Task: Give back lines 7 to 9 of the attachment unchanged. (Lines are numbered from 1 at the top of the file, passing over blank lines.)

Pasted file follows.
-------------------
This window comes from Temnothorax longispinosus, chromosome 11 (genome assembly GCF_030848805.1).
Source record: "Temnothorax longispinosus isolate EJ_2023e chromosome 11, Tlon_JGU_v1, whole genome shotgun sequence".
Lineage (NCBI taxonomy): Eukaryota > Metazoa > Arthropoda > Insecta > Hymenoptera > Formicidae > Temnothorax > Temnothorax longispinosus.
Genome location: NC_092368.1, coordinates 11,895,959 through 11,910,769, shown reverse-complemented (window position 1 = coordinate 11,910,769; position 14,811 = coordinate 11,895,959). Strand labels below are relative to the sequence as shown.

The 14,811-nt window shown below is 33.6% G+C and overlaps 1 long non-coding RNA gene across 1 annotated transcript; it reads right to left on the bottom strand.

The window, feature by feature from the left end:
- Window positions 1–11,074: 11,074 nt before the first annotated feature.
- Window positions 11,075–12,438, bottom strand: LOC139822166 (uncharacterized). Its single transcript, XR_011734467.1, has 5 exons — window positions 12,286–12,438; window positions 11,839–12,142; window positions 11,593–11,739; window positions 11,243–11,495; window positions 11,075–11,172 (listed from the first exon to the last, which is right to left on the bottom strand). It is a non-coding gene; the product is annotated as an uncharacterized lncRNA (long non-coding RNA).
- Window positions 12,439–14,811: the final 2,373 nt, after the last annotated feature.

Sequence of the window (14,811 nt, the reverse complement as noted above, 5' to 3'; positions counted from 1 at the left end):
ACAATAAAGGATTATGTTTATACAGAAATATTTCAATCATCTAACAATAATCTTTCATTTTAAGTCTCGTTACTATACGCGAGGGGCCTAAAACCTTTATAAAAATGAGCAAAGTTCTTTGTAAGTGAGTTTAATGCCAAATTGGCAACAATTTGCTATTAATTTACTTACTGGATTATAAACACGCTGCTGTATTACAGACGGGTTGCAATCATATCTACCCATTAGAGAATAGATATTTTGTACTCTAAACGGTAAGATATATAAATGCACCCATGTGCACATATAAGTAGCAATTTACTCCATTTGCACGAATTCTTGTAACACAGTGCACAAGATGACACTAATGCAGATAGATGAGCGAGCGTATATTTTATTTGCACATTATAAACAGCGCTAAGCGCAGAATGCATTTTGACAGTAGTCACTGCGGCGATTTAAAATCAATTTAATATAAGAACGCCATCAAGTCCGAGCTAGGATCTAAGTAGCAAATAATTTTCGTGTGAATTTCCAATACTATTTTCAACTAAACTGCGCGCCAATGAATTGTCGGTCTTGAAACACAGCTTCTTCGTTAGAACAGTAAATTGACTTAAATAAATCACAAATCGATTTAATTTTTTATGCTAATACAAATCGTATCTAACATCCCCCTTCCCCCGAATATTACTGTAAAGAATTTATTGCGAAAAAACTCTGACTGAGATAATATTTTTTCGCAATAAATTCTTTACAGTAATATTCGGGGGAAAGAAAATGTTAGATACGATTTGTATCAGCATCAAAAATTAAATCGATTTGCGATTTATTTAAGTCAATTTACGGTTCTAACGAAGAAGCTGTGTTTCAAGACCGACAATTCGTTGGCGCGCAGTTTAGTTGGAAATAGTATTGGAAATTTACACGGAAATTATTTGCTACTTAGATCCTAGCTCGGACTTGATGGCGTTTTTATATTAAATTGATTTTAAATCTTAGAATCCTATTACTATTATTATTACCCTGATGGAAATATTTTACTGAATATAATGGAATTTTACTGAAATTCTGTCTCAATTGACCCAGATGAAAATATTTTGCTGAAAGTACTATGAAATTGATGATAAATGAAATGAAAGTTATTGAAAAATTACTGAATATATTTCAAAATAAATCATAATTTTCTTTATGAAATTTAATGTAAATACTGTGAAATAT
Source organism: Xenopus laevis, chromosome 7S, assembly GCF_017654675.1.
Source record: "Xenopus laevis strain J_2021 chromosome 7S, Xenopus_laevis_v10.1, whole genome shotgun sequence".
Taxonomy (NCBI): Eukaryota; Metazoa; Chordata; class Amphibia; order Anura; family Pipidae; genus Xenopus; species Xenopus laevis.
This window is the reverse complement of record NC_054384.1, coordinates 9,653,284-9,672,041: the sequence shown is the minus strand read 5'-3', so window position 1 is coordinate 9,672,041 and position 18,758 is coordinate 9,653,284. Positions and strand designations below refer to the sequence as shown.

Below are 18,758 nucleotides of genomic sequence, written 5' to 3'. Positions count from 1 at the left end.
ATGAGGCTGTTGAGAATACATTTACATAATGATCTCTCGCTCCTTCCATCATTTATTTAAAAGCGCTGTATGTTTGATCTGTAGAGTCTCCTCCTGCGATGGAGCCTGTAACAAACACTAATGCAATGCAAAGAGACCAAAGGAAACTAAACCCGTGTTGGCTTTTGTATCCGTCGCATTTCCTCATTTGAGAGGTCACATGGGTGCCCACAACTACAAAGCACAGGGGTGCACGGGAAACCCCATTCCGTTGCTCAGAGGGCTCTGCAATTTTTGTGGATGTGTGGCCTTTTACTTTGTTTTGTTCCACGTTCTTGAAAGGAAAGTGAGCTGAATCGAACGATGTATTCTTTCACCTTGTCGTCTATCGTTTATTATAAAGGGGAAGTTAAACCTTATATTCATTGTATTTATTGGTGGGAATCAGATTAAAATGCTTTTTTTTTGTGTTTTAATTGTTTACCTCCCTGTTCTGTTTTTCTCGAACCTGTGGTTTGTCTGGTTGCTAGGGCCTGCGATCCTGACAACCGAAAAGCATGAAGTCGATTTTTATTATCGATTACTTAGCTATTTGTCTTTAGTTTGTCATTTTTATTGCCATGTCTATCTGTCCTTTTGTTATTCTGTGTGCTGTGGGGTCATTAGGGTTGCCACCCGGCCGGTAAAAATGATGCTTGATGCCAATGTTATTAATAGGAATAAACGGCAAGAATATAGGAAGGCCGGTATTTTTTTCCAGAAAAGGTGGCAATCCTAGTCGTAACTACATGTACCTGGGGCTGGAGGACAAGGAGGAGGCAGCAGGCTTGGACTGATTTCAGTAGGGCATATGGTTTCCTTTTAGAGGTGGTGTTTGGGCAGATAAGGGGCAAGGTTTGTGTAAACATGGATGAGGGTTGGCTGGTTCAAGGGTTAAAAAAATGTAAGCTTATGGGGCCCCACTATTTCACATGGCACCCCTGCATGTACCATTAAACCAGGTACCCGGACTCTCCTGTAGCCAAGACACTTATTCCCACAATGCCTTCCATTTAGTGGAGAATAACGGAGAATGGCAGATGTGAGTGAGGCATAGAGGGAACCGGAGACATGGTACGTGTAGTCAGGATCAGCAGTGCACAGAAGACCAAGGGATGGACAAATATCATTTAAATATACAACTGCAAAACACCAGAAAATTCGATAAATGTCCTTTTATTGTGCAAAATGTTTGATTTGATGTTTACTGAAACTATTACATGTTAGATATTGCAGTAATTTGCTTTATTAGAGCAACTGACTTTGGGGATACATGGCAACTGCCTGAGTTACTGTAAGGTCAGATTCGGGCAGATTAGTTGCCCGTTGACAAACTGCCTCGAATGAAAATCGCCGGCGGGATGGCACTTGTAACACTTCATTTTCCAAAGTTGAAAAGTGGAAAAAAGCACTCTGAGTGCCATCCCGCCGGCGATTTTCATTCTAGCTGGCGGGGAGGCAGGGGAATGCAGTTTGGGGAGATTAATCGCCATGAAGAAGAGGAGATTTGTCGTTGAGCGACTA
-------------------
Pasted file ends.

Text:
- Window positions 1–11,074: 11,074 nt before the first annotated feature.
- Window positions 11,075–12,438, bottom strand: LOC139822166 (uncharacterized). Its single transcript, XR_011734467.1, has 5 exons — window positions 12,286–12,438; window positions 11,839–12,142; window positions 11,593–11,739; window positions 11,243–11,495; window positions 11,075–11,172 (listed from the first exon to the last, which is right to left on the bottom strand). It is a non-coding gene; the product is annotated as an uncharacterized lncRNA (long non-coding RNA).
- Window positions 12,439–14,811: the final 2,373 nt, after the last annotated feature.